Thank you to the New England Conservatory of Music for this amazing and humbling honor.
When I was growing up on the south side of Chicago, I was just a little girl that loved to sing. I’d never studied music or was taught what to do but music was something where I just couldn’t help myself.
Music made me so happy. It still does today.
And it’s so exciting to me to see so many young people, like all you graduates, have that same connection and passion for music.
Music is spiritual AND powerful.
Now when I started out, I was just a child. Eight years old. My father, Pops Staples, was in a five-piece all male vocal group. And they would have rehearsals — sometimes four of them would show up for rehearsal; sometimes three of them would show up for rehearsal. And my father got fed up. So one night, he came home and he grabbed all of us kids — my sisters Cleedi, Yvonne and my brother Pervis — and sat us on the living room floor. And he taught us “Will The Circle Be Unbroken.”
That next Sunday, we went down to my Aunt Katie’s church and we sang that song. And the crowd loved it! They loved it so much that they cheered us back out and asked us to sing another one. So we sang “Will The Circle Be Unbroken” again! And they called us back out one more time. And we sang “Will the Circle Be Unbroken” a third time. It was the only song we knew all the way through! So my father said “these people like us. I think we gotta go home and learn some more songs…”
But that experience sent me off on my journey and my career with music. And it’s one that I wouldn’t change for the world.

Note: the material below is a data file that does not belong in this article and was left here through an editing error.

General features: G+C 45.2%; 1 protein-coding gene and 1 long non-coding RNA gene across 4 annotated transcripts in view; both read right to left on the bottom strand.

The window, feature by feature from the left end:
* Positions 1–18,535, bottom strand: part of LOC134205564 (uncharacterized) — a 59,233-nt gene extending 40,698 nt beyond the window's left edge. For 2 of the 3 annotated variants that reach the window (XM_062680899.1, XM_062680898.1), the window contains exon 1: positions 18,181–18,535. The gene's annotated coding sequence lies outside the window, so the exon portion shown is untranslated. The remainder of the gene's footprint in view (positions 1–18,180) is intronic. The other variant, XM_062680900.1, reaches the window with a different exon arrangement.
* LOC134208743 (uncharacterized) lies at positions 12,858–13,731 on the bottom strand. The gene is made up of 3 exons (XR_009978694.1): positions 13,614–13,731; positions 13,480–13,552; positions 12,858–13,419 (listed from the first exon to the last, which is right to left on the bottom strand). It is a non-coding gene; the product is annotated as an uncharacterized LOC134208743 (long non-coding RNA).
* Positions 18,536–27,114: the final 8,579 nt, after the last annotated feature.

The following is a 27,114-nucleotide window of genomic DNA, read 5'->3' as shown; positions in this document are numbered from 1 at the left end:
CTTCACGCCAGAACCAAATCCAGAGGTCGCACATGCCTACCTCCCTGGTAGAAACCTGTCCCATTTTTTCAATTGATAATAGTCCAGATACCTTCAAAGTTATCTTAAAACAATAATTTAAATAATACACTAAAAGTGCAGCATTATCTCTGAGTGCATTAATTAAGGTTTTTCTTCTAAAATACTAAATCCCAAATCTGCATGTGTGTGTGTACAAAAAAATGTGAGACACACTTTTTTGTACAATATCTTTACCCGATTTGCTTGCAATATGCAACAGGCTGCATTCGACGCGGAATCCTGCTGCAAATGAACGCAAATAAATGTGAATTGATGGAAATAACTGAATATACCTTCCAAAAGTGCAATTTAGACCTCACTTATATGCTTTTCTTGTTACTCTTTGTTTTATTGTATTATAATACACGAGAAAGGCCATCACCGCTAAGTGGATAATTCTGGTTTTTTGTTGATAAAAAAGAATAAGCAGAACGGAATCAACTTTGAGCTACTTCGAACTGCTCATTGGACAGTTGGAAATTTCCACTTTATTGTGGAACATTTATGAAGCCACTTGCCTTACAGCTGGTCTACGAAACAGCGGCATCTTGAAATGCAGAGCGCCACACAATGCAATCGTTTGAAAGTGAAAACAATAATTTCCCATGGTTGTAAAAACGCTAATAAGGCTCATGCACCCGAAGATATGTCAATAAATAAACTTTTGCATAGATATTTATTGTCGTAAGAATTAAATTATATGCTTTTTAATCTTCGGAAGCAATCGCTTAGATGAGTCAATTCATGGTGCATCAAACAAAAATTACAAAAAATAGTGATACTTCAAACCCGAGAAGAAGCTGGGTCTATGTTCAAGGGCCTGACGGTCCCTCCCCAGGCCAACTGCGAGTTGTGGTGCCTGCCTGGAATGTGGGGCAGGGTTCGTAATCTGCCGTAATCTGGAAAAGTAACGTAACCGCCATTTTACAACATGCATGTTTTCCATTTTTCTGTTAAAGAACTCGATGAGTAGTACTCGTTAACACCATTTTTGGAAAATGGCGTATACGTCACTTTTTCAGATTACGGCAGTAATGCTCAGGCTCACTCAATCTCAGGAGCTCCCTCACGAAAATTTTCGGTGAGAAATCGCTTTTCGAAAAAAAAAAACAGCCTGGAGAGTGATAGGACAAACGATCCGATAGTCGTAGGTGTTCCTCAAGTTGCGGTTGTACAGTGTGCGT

We were a gospel group and we toured all through the south. Now this was the Jim Crow South, which…well, I have some stories. But Pops had always taught us: don’t start nothing. But don’t take nothing either.
Now as we’re out touring around singing our gospel music, we started to hear protest songs. Songs like Dylan’s Blowing in the Wind. And those songs stuck with us – they hit home because of what we were seeing on our tours. “How many roads must a man walk down, before you can call him a man?”
One day, Pops went to go see Martin Luther King speak. He came home that night and he told all of us “I really like this man’s message. And if he can preach it, we can sing it.”
And that started our journey singing message songs. Songs that we used to try and make a difference in the world.
So, we wrote songs like “It’s A Long Walk to DC” and Dr King’s favorite, “Why Am I Treated So Bad.” We would be at rallies with Dr. King and he would turn to my father and say “Stap — you gonna sing my song, right?” And Pops would reply “oh yeah, Doctor, we’re gonna sing your song…” Dr. King loved that song. So we ended up performing all around with Dr. King.
Now at this time in the south, we couldn’t go into certain bathrooms. We couldn’t go in certain restaurants. We couldn’t stay in certain hotels. That was the Jim Crow South.
But by using the voice that we had, by singing, by using music, we were able to help implement real change in the world. Music became an essential part of the movement for change.
Now as the past couple years have really brought to light, even though there has been some big changes, we’re obviously not where we need to be. But you, this young generation, can change that. And you can use your voice, and your music to make that change.
So, as I sit here today in front of all you young people, I want to just tell you —
When we started singing our message songs, I was just in my twenties. Probably just like you.
So remember, that music is powerful. Your voice is powerful. And if you put the two together, you can change the world.
And I hope you do.
Thank you so much for this honorary doctorate. From the bottom of my heart, I am so honored and grateful to be receiving this. Thank you so much.